Unionville cuts offer to teachers, cites state aid cuts

Follows Gov. Corbett’s call for pay freeze by offering no raise in current year

By Mike McGann, Editor, UnionvilleTimes.com
EAST MARLBOROUGH — Although it appears some progress had been made in the ongoing contract talks between the Unionville-Chadds Ford School District and its teachers, the district has pulled a previous offer from the negotiating table, based on a deal proposed by a state mediator, and have revised their offer downward, citing the cuts in state aid and Gov. Tom Corbett’s call for teachers to take a one-year pay freeze.

The district issued a statement late last week on the negotiations, just days after reaching a deal with the Unionville-Chadds Ford Education Association (UCFEA) on allowing Superintendent of Schools Sharon Parker to determine which courses and from what institutions they could get reimbursement for continuing education and indications that some progress was being made in the talks.

“With Governor Corbett’s announcement of proposed funding cuts, the School Board has been forced to take the Fact Finder’s Recommendation ‘off the table’ and replace it with a more affordable offer,” the statement said. “As time passes, the Board’s offer to the UCFEA becomes increasingly challenged by the economic climate.”

While the numbers have narrowed between the two sides, with the union seeking a 2.4% increase for the current school year, 3.6% in 2011-12 and 3.9% in 2012-13, down from seeking a roughly 4.5% average increase over three years. The district is countering with a wage freeze for the current year and raises of 2.1% in 2011-12 and 3.1% in 2012-13.

One other stumbling block: the teachers want to keep their current district self-insured Independence Blue Cross Personal Choice administered PPO, while the district wants teachers to switch to IBX’s Keystone Direct plan, which works more like an HMO, but is about 10% less expensive on average, with the option of teachers paying out of pocket to upgrade back to the PPO.

There appears to have been some compromise on step, or seniority, increases. The district proposal now calls for a full step increase, mid year, in the second and third years of the deal. The fact-finders report called for half-step increases — and union officials worried that it would set a bad precedent not just for the district, but others around the state, as no other district’s teachers have agreed to essentially double the time it takes to reach full seniority, now 16 years.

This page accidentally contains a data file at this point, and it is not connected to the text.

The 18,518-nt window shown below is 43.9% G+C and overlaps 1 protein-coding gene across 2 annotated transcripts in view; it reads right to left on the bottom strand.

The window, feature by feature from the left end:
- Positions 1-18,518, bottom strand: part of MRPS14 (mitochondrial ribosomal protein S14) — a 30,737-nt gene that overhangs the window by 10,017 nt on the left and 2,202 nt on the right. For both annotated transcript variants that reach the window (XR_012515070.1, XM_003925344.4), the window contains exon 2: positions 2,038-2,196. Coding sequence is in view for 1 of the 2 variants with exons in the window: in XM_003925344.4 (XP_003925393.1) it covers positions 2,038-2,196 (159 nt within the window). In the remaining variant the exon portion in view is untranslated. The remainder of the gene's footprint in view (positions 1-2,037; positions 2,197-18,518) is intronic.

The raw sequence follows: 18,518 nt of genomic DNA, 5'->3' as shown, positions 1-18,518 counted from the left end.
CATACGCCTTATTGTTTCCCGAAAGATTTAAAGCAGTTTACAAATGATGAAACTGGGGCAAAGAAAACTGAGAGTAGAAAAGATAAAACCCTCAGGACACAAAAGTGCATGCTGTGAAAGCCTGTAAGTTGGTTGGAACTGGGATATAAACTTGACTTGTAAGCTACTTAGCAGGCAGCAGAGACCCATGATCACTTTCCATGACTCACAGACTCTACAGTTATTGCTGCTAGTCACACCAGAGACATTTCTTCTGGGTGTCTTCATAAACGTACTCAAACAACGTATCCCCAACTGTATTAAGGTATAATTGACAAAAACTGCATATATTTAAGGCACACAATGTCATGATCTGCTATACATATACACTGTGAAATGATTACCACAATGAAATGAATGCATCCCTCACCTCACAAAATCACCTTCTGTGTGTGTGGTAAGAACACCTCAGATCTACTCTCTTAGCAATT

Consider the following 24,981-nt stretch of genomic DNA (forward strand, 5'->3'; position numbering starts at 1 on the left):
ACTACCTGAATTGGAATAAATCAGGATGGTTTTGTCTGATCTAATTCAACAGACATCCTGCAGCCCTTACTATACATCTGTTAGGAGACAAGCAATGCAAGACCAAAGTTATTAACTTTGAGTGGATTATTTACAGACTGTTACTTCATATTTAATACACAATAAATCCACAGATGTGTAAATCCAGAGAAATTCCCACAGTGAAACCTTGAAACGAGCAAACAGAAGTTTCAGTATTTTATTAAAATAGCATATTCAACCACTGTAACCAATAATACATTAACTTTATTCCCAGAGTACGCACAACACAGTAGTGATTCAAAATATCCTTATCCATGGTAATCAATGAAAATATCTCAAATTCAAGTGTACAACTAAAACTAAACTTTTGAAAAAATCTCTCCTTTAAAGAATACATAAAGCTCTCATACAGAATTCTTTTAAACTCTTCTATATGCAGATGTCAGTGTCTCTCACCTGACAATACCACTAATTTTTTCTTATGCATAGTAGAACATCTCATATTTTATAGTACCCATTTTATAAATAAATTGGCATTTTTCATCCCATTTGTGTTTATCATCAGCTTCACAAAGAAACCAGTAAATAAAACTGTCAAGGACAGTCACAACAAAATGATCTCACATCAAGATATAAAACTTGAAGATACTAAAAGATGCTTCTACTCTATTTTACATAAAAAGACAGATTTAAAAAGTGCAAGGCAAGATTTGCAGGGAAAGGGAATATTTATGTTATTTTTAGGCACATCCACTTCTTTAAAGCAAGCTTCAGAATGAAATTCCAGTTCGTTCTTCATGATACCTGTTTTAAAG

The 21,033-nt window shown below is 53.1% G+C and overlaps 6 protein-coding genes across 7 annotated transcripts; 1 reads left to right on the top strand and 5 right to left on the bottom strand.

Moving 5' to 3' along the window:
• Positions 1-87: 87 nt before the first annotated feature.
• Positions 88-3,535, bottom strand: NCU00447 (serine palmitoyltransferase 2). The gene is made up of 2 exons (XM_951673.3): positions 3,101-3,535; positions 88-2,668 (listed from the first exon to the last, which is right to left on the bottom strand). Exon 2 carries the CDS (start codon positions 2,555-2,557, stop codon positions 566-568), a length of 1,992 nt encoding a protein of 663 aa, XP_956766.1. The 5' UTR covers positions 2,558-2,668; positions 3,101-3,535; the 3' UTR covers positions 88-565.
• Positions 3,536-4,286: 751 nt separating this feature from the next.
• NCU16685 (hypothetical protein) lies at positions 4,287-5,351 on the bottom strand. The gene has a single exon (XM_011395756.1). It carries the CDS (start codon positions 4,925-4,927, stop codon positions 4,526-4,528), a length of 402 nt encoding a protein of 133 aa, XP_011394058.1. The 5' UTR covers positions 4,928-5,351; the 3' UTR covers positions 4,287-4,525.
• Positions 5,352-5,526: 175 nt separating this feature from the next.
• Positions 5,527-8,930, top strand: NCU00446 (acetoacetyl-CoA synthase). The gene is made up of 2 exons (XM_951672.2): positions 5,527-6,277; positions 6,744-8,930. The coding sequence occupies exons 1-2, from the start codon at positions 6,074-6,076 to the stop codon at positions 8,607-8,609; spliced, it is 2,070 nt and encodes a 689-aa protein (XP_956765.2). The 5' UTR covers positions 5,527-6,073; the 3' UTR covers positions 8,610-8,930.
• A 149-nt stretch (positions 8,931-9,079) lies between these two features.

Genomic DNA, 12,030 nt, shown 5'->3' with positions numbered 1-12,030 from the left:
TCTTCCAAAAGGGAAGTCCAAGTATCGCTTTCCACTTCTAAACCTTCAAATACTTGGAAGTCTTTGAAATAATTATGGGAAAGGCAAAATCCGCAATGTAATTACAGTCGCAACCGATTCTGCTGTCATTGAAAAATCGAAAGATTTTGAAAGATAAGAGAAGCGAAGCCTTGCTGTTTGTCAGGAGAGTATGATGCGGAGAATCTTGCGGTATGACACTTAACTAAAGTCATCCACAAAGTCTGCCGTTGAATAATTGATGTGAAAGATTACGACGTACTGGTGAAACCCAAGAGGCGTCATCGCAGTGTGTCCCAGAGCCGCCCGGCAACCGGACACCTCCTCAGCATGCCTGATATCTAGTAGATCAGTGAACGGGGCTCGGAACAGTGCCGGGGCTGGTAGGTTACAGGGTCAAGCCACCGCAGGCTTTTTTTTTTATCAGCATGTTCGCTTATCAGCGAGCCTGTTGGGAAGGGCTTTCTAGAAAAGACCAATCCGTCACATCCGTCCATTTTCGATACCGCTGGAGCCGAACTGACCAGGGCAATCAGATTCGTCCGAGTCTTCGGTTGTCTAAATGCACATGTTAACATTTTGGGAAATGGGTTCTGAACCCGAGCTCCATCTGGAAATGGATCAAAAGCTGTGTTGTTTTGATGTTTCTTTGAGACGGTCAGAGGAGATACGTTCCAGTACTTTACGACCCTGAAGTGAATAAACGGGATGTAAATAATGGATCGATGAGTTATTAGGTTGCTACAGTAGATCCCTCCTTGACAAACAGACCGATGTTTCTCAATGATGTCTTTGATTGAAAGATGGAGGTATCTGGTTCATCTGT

But the gap between the two sides remains fairly large.

According to numbers cited by the district — and disputed by the union, because of the inclusion of pension numbers — in terms of total compensation, the district and the union are about $660,000 apart in year one (a little more than $63 a year for an average property paying $5,000 in school taxes), $1.98 million in year two (or just under $200 in taxes for that average home) and $2.31 million in year three (or about $220 in taxes for that same home). In total, the two sides are about $4.8 million apart.

In fairness, the numbers change a lot when the Public School Employee Retirement System numbers are backed out — which the teachers say is fair, because they continued to pay their share when the state and district did not for many years. Current projections — for either proposal — suggest PSERS contribution will triple from about $3,500 per teacher to around $10,000 by the 2012-13 school year. Of course, the differences in the salaries do impact the PSERS numbers, but the difference is a very small amount of the overall difference between the two sides. Between the two proposals, though, the difference in numbers is $267,960 over three years assuming 330 total teachers, or about $8 in taxes for the average property per year.

The biggest difference, beyond basic salary, comes from health care. The differences between the two sides amount to $1,206,150 (based on 330 teachers) over the final two years of the contract (the current year is locked in with the current Personal Choice plan).

While negotiations are ongoing, both sides face some pressure to get a deal done. With $1.1 million in looming cuts of state aid, the district would like to slash its health care costs, allowing to minimize the cuts in program. Meanwhile, teachers have been without a raise, or seniority increase, and the longer the talks drag on, the longer that continues.